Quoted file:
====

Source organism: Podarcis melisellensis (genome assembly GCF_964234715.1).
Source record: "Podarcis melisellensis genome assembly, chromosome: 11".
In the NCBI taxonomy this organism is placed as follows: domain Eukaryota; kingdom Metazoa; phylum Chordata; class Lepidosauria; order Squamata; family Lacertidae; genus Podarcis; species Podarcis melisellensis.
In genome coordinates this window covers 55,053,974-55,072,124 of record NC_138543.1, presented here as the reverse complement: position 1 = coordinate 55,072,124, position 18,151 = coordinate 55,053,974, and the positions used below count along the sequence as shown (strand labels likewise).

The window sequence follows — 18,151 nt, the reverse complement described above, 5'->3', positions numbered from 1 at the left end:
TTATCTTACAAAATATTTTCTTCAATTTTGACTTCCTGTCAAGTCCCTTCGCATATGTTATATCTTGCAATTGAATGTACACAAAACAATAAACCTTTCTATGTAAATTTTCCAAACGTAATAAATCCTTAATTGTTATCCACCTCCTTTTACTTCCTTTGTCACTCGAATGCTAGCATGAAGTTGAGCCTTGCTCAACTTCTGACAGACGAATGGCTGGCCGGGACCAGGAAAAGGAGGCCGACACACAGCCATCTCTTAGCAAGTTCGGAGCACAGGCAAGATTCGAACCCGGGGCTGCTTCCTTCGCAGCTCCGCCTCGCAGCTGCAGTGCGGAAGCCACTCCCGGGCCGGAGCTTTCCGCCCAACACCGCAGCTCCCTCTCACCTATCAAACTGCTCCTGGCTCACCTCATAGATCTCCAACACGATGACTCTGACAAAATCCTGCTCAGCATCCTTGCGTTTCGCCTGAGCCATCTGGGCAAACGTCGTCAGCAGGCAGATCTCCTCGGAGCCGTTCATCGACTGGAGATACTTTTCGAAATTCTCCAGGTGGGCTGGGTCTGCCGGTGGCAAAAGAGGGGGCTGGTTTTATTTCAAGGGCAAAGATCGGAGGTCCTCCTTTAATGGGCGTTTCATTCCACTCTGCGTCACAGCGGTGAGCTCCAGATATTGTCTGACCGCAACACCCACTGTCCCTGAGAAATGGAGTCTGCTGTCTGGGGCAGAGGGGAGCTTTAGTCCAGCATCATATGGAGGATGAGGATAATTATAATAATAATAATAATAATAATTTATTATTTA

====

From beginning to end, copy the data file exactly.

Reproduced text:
Source organism: Podarcis melisellensis (genome assembly GCF_964234715.1).
Source record: "Podarcis melisellensis genome assembly, chromosome: 11".
In the NCBI taxonomy this organism is placed as follows: domain Eukaryota; kingdom Metazoa; phylum Chordata; class Lepidosauria; order Squamata; family Lacertidae; genus Podarcis; species Podarcis melisellensis.
In genome coordinates this window covers 55,053,974-55,072,124 of record NC_138543.1, presented here as the reverse complement: position 1 = coordinate 55,072,124, position 18,151 = coordinate 55,053,974, and the positions used below count along the sequence as shown (strand labels likewise).

The window sequence follows — 18,151 nt, the reverse complement described above, 5'->3', positions numbered from 1 at the left end:
TTATCTTACAAAATATTTTCTTCAATTTTGACTTCCTGTCAAGTCCCTTCGCATATGTTATATCTTGCAATTGAATGTACACAAAACAATAAACCTTTCTATGTAAATTTTCCAAACGTAATAAATCCTTAATTGTTATCCACCTCCTTTTACTTCCTTTGTCACTCGAATGCTAGCATGAAGTTGAGCCTTGCTCAACTTCTGACAGACGAATGGCTGGCCGGGACCAGGAAAAGGAGGCCGACACACAGCCATCTCTTAGCAAGTTCGGAGCACAGGCAAGATTCGAACCCGGGGCTGCTTCCTTCGCAGCTCCGCCTCGCAGCTGCAGTGCGGAAGCCACTCCCGGGCCGGAGCTTTCCGCCCAACACCGCAGCTCCCTCTCACCTATCAAACTGCTCCTGGCTCACCTCATAGATCTCCAACACGATGACTCTGACAAAATCCTGCTCAGCATCCTTGCGTTTCGCCTGAGCCATCTGGGCAAACGTCGTCAGCAGGCAGATCTCCTCGGAGCCGTTCATCGACTGGAGATACTTTTCGAAATTCTCCAGGTGGGCTGGGTCTGCCGGTGGCAAAAGAGGGGGCTGGTTTTATTTCAAGGGCAAAGATCGGAGGTCCTCCTTTAATGGGCGTTTCATTCCACTCTGCGTCACAGCGGTGAGCTCCAGATATTGTCTGACCGCAACACCCACTGTCCCTGAGAAATGGAGTCTGCTGTCTGGGGCAGAGGGGAGCTTTAGTCCAGCATCATATGGAGGATGAGGATAATTATAATAATAATAATAATAATAATTTATTATTTA